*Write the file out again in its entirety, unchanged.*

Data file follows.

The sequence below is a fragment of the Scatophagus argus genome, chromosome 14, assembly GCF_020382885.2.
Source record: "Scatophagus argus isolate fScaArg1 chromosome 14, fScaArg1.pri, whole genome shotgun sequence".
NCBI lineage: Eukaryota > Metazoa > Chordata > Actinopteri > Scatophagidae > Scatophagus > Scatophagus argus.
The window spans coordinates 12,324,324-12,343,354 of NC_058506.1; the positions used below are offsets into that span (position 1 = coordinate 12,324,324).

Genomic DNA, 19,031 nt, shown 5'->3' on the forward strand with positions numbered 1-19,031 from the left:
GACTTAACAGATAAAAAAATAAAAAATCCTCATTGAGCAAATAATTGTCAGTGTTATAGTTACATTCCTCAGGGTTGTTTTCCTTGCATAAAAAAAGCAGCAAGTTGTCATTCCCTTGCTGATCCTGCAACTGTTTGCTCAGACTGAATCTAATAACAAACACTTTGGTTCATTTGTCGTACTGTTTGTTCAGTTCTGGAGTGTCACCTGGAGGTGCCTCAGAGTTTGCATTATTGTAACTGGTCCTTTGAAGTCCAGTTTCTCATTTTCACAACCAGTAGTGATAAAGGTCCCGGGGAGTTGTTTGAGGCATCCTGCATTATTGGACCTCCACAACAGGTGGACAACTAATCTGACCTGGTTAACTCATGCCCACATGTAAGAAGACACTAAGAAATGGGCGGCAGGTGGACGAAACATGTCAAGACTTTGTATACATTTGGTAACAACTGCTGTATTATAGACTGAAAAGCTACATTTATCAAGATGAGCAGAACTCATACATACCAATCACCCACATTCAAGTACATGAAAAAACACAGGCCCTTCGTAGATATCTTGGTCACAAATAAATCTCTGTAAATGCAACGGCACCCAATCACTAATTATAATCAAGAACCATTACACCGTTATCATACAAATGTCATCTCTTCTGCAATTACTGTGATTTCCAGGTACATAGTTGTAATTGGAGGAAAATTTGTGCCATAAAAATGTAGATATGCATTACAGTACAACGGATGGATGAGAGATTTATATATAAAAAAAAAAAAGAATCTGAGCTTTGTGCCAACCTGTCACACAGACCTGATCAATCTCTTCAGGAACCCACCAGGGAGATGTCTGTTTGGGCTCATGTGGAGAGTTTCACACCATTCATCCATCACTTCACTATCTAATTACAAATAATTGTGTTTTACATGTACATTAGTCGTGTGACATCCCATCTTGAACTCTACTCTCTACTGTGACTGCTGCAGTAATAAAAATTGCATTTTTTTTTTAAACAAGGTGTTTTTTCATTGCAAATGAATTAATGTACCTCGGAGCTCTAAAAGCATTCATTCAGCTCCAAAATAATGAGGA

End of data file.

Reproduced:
The sequence below is a fragment of the Scatophagus argus genome, chromosome 14, assembly GCF_020382885.2.
Source record: "Scatophagus argus isolate fScaArg1 chromosome 14, fScaArg1.pri, whole genome shotgun sequence".
NCBI lineage: Eukaryota > Metazoa > Chordata > Actinopteri > Scatophagidae > Scatophagus > Scatophagus argus.
The window spans coordinates 12,324,324-12,343,354 of NC_058506.1; the positions used below are offsets into that span (position 1 = coordinate 12,324,324).

Genomic DNA, 19,031 nt, shown 5'->3' on the forward strand with positions numbered 1-19,031 from the left:
GACTTAACAGATAAAAAAATAAAAAATCCTCATTGAGCAAATAATTGTCAGTGTTATAGTTACATTCCTCAGGGTTGTTTTCCTTGCATAAAAAAAGCAGCAAGTTGTCATTCCCTTGCTGATCCTGCAACTGTTTGCTCAGACTGAATCTAATAACAAACACTTTGGTTCATTTGTCGTACTGTTTGTTCAGTTCTGGAGTGTCACCTGGAGGTGCCTCAGAGTTTGCATTATTGTAACTGGTCCTTTGAAGTCCAGTTTCTCATTTTCACAACCAGTAGTGATAAAGGTCCCGGGGAGTTGTTTGAGGCATCCTGCATTATTGGACCTCCACAACAGGTGGACAACTAATCTGACCTGGTTAACTCATGCCCACATGTAAGAAGACACTAAGAAATGGGCGGCAGGTGGACGAAACATGTCAAGACTTTGTATACATTTGGTAACAACTGCTGTATTATAGACTGAAAAGCTACATTTATCAAGATGAGCAGAACTCATACATACCAATCACCCACATTCAAGTACATGAAAAAACACAGGCCCTTCGTAGATATCTTGGTCACAAATAAATCTCTGTAAATGCAACGGCACCCAATCACTAATTATAATCAAGAACCATTACACCGTTATCATACAAATGTCATCTCTTCTGCAATTACTGTGATTTCCAGGTACATAGTTGTAATTGGAGGAAAATTTGTGCCATAAAAATGTAGATATGCATTACAGTACAACGGATGGATGAGAGATTTATATATAAAAAAAAAAAAGAATCTGAGCTTTGTGCCAACCTGTCACACAGACCTGATCAATCTCTTCAGGAACCCACCAGGGAGATGTCTGTTTGGGCTCATGTGGAGAGTTTCACACCATTCATCCATCACTTCACTATCTAATTACAAATAATTGTGTTTTACATGTACATTAGTCGTGTGACATCCCATCTTGAACTCTACTCTCTACTGTGACTGCTGCAGTAATAAAAATTGCATTTTTTTTTTAAACAAGGTGTTTTTTCATTGCAAATGAATTAATGTACCTCGGAGCTCTAAAAGCATTCATTCAGCTCCAAAATAATGAGGA